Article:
Ben Wilson Still Remembered….

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Ben Wilson Still Remembered….

  1. 1. HOME WELCOME WHAT IS EMPOWER NETWORK? VISION LEADERSHIP SYSTEM Subscribe to RSSGET MONEY THOMASAMAL.COM CONTACT THOMAS AMALBen Wilson Still Remembered….by Amal | on October 24, 2012 0 TweetBen Wilson’s death still resonates Go Daddy! converted by Web2PDFConvert.com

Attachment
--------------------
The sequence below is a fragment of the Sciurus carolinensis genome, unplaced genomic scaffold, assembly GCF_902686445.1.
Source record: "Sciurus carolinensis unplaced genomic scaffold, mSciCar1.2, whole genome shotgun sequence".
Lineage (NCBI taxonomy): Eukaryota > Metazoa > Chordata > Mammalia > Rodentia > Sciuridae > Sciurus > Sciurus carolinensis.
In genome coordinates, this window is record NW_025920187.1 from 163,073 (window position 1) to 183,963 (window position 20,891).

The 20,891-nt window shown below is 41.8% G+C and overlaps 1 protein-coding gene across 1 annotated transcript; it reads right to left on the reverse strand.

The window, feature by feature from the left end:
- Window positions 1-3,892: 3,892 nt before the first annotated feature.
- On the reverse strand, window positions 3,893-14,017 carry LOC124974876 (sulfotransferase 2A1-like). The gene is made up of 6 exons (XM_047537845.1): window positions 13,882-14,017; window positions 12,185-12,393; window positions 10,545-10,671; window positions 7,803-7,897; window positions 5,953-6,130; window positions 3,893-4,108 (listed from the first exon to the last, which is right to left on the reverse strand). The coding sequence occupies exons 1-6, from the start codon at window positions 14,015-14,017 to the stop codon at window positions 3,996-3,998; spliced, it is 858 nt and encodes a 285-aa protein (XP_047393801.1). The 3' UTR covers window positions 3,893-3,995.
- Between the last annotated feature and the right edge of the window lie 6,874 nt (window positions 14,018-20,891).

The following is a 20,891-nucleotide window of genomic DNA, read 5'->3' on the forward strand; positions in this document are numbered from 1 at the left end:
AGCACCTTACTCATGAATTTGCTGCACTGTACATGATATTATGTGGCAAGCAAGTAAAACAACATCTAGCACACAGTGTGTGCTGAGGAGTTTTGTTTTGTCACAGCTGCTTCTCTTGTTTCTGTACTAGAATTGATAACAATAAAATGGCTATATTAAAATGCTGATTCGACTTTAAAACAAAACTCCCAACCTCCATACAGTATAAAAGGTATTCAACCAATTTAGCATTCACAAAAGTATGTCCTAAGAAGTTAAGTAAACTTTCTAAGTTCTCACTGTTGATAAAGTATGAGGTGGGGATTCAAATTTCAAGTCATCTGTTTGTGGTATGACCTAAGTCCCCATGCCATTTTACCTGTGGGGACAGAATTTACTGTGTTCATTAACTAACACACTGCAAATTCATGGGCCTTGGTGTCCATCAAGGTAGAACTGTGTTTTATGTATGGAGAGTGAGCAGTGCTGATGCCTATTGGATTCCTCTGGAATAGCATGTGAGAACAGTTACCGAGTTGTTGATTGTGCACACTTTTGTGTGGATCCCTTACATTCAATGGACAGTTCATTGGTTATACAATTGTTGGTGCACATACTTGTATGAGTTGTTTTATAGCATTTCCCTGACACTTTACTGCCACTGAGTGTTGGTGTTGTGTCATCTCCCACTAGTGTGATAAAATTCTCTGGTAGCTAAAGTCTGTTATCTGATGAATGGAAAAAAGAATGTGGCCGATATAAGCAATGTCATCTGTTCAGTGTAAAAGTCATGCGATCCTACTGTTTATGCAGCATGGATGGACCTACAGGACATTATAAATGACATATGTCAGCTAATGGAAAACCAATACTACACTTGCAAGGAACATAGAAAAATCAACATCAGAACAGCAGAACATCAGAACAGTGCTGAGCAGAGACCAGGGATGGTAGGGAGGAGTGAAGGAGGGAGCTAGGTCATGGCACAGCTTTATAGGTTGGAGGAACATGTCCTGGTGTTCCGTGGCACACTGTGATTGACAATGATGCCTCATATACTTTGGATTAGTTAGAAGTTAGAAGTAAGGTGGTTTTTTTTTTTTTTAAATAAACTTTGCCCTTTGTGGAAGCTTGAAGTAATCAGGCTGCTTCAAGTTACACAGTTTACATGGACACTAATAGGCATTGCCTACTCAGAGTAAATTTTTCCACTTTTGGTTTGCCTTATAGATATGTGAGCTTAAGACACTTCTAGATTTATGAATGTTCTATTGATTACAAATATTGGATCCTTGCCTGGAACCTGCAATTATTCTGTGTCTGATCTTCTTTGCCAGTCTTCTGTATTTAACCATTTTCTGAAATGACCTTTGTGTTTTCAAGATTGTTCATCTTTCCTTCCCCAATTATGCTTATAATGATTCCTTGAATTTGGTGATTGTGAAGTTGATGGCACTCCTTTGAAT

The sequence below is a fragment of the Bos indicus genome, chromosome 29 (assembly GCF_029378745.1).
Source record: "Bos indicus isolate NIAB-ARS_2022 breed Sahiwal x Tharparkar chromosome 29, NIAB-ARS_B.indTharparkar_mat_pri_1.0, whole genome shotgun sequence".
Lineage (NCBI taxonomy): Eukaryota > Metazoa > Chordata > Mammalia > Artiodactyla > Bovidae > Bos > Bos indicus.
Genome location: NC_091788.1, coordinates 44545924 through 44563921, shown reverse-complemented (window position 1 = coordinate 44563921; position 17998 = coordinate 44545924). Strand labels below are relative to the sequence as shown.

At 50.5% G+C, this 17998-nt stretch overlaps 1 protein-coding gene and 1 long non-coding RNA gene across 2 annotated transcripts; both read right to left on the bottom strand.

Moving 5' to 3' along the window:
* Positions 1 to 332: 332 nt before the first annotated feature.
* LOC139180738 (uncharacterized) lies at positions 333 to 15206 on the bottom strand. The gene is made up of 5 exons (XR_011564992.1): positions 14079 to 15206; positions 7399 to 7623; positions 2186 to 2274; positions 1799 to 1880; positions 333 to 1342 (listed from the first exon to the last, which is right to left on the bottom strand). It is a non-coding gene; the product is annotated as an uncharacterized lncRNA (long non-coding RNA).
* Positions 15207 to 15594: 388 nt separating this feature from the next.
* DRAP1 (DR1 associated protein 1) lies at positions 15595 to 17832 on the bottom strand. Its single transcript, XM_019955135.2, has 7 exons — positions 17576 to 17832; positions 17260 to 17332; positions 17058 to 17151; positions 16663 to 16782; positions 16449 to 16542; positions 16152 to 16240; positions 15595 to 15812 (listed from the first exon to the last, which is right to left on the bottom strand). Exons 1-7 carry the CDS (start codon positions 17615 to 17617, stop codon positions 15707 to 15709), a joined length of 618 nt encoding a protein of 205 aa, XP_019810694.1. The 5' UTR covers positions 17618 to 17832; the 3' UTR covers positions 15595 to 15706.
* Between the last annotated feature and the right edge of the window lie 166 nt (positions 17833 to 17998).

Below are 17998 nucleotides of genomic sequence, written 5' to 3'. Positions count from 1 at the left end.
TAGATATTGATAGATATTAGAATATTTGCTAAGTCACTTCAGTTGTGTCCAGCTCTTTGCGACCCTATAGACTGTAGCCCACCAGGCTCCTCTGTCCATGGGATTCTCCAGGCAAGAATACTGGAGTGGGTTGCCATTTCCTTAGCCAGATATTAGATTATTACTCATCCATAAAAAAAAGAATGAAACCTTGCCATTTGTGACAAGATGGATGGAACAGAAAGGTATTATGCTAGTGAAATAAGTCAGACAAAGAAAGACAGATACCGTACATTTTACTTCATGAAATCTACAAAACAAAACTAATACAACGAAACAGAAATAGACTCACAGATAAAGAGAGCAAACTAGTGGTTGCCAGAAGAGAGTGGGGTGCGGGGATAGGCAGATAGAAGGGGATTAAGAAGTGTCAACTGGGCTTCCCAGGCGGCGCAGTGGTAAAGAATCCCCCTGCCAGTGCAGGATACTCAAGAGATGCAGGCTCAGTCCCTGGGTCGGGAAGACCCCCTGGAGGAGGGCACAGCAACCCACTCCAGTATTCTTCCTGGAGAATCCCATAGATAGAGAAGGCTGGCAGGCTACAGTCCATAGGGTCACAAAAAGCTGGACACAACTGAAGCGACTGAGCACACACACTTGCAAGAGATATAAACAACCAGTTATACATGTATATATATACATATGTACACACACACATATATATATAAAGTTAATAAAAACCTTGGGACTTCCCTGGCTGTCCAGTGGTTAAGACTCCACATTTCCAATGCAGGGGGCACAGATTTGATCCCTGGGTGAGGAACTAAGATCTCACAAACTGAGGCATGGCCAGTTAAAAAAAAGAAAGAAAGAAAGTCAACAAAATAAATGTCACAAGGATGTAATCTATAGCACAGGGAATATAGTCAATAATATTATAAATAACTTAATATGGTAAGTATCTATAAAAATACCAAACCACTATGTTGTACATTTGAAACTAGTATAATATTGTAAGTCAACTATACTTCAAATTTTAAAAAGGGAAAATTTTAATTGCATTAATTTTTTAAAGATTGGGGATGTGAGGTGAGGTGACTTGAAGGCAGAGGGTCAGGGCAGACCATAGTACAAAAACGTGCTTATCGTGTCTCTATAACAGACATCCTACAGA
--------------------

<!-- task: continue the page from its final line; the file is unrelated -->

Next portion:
2. 2. Former Simeon basketball star Ben Wilson is pictured in November of 1984. (Tribune File Photo /October 24, 2012) Posts11:20 a.m. CDT, October 24, 2012 Improving The Community With EntrepreneursSports Editor’s note: Simeon basketball star Ben Wilson, who was shot to death in Novemberof 1984, is on the minds of many after being the subject of an ESPN “30 for 30″ documentary Benefits of Having a Personal BudgetTuesday. The Tribune’s K.C. Johnson — who played for the Evanston team that lost to Wilson’steam in the 1984 Class AA state championship game, and then played Simeon again the day Why Education is Important in Business,after he died — wrote a powerful piece about Wilson to mark the 25th anniversary of his death Especially In Today’s Worldin November of 2009. Here is Johnson’s story.This story originally was published Nov. 15, 2009. Benefits of Blogging…Fun, Earn Income AndOn March 24, 1984, Ben Wilson and his Simeon teammates gracefully and emphatically ended Much More…our basketball dream. Tips In Having A Wealthy MindsetLed by Purdue-bound Everette Stephens, our Evanston team was unbeaten, a run galvanizing acommunity that had seen its share of racial tensions.But in the Class AA state championship game at Champaign’s Assembly Hall, Wilson’s wizardry —and Bobby Tribble’s, and Tim Bankston’s — dropped us to 32-1, state runners-up to a team thatclearly was better than us. Get Started Now! *EmailThat’s why, even after Wilson became the nation’s No. 1-ranked high school player over theoffseason, we so looked forward to the fall rematch. start nowLittle did anybody know, that championship game was Wilson’s last.Around noon on Nov. 20, 1984, Wilson, 17, inadvertently bumped into one of three youthsoutside a convenience store just blocks from Simeon. Words were exchanged. Three shots werefired. Two pierced Wilson’s aorta and liver.They operated. He died at 6 a.m. the next day.That was only about 13 short hours before Wilson was to begin his senior season — with hisnext stop likely at DePaul or Illinois — against our Evanston team in the Rockford BoylanTournament.The news was devastating. The Rematch? That didn’t matter.We practiced, in a daze, at our gym, on the day he was shot.We waited, wondering if we’d evenboard the bus to Rockford, on the day he died.On Simeon’s call — and in honor of the player everybody called Benji — we got on the bus. Weplayed ball.On Nov. 21, a quarter-century will have passed since Wilson’s death. And yet the memory ofcarrying flowers over to every Simeon player during an emotional pregame ceremony remainsfresh.“It was surreal,” says Steve Wool, now a history teacher and girls varsity basketball coach atEvanston. “We were looking in the eyes of peers, knowing that someone our age had just beenmurdered. That put mortality into perspective.”Wilson’s death touched a nerve in Chicago and beyond, producing outrage and demands forstreet violence to end. Roughly 8,000 attended his wake in Simeon’s gym two days after hedied. The following day, 10,000 crammed into Jesse Jackson’s Operation PUSH headquarters forhis funeral.Jackson, Chicago mayor Harold Washington and the world screamed for lessons to be learnedfrom this waste.I’d kept mine to myself. It was time for that to change.I made trips to Simeon and Evanston. I sought out players and coaches, teachers and friends.What do they remember? Do they still feel it? How had his death affected them?This was the dominant answer: Anyone who ever had any contact with Benji doesn’t need ananniversary to feel his impact. converted by Web2PDFConvert.com